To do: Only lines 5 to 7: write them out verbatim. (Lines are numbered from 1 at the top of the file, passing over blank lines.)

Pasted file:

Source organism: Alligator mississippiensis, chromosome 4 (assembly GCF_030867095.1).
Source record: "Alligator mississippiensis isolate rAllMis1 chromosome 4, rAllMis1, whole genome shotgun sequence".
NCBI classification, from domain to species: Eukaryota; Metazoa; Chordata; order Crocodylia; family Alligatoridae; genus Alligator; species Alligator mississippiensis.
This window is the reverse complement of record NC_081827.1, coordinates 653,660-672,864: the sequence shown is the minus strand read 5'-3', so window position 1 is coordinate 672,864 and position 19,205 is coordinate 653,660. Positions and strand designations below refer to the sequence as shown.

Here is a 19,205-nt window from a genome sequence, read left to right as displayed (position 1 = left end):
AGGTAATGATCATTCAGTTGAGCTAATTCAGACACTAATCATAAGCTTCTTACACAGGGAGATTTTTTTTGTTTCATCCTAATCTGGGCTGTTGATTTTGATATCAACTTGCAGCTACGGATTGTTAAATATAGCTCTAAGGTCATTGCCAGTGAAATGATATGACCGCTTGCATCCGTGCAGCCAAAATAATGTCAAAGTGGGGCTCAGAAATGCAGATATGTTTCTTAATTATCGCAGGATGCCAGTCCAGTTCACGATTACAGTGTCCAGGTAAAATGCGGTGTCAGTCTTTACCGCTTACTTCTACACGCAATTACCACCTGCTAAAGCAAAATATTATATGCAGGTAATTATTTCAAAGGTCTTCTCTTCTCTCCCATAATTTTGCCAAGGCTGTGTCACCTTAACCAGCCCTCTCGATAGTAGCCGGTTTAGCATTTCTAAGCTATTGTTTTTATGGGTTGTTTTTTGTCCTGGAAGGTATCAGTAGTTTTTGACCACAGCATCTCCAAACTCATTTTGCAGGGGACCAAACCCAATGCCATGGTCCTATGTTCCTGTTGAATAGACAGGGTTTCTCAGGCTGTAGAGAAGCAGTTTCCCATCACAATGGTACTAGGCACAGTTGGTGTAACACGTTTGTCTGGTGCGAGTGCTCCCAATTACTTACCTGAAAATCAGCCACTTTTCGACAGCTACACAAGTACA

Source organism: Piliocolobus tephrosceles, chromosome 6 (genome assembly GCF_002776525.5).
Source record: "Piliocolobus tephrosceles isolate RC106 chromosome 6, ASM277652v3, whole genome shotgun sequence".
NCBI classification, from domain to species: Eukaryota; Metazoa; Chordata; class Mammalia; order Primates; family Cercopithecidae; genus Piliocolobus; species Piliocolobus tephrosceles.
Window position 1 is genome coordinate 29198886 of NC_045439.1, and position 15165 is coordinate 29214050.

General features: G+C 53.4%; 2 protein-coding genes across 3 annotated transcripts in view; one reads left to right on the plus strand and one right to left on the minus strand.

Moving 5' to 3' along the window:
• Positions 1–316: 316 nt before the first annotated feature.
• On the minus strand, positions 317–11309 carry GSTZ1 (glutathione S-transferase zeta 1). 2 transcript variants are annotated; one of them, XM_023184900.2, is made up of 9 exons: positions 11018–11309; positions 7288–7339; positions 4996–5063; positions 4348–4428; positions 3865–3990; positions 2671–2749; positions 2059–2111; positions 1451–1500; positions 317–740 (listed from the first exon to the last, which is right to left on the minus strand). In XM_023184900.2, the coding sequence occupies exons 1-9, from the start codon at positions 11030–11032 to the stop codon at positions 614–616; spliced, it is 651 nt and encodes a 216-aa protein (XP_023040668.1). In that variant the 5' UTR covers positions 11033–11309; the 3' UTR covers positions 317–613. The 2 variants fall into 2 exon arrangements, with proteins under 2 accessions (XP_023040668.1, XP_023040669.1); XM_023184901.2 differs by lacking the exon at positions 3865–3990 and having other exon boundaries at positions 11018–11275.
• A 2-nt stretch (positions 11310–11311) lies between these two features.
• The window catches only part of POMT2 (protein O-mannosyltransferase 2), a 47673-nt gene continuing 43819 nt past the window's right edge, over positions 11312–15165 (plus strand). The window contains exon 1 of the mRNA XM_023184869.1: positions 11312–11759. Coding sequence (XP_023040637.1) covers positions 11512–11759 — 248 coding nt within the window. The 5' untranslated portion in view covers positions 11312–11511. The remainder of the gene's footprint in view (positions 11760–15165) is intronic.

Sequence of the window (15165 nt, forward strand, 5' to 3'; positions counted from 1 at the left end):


Here is a 19,205-nt window from a genome sequence, read left to right as displayed (position 1 = left end):
AGGTAATGATCATTCAGTTGAGCTAATTCAGACACTAATCATAAGCTTCTTACACAGGGAGATTTTTTTTGTTTCATCCTAATCTGGGCTGTTGATTTTGATATCAACTTGCAGCTACGGATTGTTAAATATAGCTCTAAGGTCATTGCCAGTGAAATGATATGACCGCTTGCATCCGTGCAGCCAAAATAATGTCAAAGTGGGGCTCAGAAATGCAGATATGTTTCTTAATTATCGCAGGATGCCAGTCCAGTTCACGATTACAGTGTCCAGGTAAAATGCGGTGTCAGTCTTTACCGCTTACTTCTACACGCAATTACCACCTGCTAAAGCAAAATATTATATGCAGGTAATTATTTCAAAGGTCTTCTCTTCTCTCCCATAATTTTGCCAAGGCTGTGTCACCTTAACCAGCCCTCTCGATAGTAGCCGGTTTAGCATTTCTAAGCTATTGTTTTTATGGGTTGTTTTTTGTCCTGGAAGGTATCAGTAGTTTTTGACCACAGCATCTCCAAACTCATTTTGCAGGGGACCAAACCCAATGCCATGGTCCTATGTTCCTGTTGAATAGACAGGGTTTCTCAGGCTGTAGAGAAGCAGTTTCCCATCACAATGGTACTAGGCACAGTTGGTGTAACACGTTTGTCTGGTGCGAGTGCTCCCAATTACTTACCTGAAAATCAGCCACTTTTCGACAGCTACACAAGTACA

Source organism: Piliocolobus tephrosceles, chromosome 6 (genome assembly GCF_002776525.5).